Shoalhaven City Council does not intend to stop using RoundUp, despite a 'complete review' of RoundUp spraying ordered in the Illawarra.
"We use it regularly," said Daniel Bishop, co-ordinator for parks at Shoalhaven City Council.
"Almost all research indicates that it is safe to use. It is rated as probably carcinogenic, but that is still very low when alcohol and fast food are known carcinogens.
"Council staff are trained, we all follow safety directions, and we don't consider we are exposing our staff to any particular risk - in fact it is safer than many other products we use everyday."
He said he did not believe RoundUp posed a risk to the community.
"Obviously if you're suffering with cancer you don't want to think it just happened to you, you want to pin it to something," he said.
"But at the moment, the evidence that we have doesn't say that.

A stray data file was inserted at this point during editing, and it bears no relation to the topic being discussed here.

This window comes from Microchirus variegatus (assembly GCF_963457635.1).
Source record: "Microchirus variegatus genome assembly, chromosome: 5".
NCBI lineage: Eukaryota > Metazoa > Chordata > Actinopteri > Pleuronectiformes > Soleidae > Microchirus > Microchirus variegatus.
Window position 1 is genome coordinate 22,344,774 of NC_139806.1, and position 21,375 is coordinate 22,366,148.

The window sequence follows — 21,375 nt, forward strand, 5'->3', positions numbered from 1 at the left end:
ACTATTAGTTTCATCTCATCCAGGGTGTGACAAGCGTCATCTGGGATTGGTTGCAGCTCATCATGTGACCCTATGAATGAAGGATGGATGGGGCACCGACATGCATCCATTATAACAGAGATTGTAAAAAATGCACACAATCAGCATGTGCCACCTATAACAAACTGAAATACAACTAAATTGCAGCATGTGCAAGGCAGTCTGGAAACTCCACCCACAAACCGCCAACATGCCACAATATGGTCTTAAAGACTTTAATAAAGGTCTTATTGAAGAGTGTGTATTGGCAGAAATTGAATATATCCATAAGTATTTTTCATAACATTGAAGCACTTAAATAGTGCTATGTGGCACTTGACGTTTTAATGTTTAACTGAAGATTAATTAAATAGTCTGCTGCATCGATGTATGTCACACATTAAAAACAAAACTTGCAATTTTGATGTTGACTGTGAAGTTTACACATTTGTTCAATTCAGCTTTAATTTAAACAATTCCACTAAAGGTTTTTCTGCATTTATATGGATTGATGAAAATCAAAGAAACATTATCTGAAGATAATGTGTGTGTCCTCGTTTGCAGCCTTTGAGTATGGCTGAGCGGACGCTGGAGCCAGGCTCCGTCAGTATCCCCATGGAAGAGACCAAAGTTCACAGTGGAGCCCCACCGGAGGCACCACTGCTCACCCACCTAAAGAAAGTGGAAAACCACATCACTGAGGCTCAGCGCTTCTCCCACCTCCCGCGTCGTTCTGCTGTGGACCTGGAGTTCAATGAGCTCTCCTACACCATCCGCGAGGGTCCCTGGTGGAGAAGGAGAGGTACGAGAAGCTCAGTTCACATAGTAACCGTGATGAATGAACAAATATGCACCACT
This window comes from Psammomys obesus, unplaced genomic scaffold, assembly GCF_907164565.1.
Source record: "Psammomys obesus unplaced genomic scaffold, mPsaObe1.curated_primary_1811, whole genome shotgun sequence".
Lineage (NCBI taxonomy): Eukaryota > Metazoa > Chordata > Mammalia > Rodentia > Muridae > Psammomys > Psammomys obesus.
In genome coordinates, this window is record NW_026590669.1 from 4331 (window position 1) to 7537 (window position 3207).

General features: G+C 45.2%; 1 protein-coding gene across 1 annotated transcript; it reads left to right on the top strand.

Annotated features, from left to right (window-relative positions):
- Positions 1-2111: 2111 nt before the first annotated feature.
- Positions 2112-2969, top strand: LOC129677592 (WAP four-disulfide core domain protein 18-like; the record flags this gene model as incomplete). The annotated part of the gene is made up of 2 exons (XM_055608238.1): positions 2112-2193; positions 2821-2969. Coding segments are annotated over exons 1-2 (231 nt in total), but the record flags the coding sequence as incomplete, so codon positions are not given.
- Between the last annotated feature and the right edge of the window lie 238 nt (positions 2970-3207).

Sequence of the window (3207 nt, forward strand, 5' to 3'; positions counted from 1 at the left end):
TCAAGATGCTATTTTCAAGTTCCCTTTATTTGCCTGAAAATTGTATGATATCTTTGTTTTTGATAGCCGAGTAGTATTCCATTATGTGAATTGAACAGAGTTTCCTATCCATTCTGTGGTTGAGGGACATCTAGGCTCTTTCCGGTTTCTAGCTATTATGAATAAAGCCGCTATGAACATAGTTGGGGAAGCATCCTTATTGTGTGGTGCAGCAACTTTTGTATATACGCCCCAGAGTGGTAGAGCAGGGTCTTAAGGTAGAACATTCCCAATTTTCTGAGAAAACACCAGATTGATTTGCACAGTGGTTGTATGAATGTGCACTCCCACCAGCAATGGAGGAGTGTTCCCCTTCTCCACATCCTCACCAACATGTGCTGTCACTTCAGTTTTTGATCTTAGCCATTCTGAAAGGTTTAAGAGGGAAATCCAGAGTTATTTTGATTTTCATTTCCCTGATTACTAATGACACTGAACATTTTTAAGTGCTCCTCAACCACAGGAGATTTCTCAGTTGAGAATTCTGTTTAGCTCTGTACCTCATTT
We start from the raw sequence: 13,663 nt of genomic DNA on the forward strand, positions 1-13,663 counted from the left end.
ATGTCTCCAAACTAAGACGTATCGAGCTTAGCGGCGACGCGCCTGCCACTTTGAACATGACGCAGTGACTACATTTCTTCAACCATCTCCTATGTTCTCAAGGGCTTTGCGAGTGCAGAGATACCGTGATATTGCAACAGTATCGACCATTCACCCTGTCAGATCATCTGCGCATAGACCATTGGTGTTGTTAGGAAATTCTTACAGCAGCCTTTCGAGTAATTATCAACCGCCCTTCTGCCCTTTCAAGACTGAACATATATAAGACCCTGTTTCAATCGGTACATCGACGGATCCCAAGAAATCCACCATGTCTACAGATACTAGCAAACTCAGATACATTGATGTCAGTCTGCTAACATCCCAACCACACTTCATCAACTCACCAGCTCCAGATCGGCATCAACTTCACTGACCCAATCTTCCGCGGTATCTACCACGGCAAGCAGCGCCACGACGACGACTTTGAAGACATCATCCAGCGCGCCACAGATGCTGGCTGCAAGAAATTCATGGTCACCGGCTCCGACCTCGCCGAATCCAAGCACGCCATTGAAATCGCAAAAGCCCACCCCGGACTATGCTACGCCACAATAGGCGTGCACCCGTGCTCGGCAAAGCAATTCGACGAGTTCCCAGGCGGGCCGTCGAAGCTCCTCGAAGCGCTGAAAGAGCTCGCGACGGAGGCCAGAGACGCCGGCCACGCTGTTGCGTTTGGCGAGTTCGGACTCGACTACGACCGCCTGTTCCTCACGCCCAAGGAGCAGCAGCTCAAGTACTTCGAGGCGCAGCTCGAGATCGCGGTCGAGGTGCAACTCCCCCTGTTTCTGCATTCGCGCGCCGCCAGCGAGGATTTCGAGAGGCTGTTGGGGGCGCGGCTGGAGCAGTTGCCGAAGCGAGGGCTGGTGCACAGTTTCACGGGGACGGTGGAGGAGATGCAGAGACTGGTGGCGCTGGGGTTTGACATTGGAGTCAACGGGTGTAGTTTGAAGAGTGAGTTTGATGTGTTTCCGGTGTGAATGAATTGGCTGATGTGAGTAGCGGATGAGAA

"When people are concerned, I refer them to the government website, which provides easy to read resources, which link back to more dense scientific studies, which is what good science does.
"If people still have concerns after that it's generally because they think there's some kind of world-wide government conspiracy or cover up, and there isn't much I can do about that."
Mr Bishop said the council's position was that the use of RoundUp was lower-risk and lower-cost than alternative methods of weed control.
"We do it to minimise brush-cutting, because it's noisy and annoying for people, and poses a greater manual handling risk," he said.
"We do investigate alternative systems, but at the end of the day they're not as effective, or they are way more expensive, or they just aren't suitable - we don't know what the effects of long term use of them are yet."
He said he understood concerns in the Illawarra stemmed from aerial spraying, which he said Shoalhaven City Council does not do, and that Shoalhaven City Council avoids spraying RoundUp in parks and playgrounds, as a nod to "public sensitivities".
There are no plans to stop using it for weed management elsewhere.
"We could stop doing it tomorrow and have the grass growing up around edges, and it wouldn't hurt anybody, except people would complain it looks untidy," he said.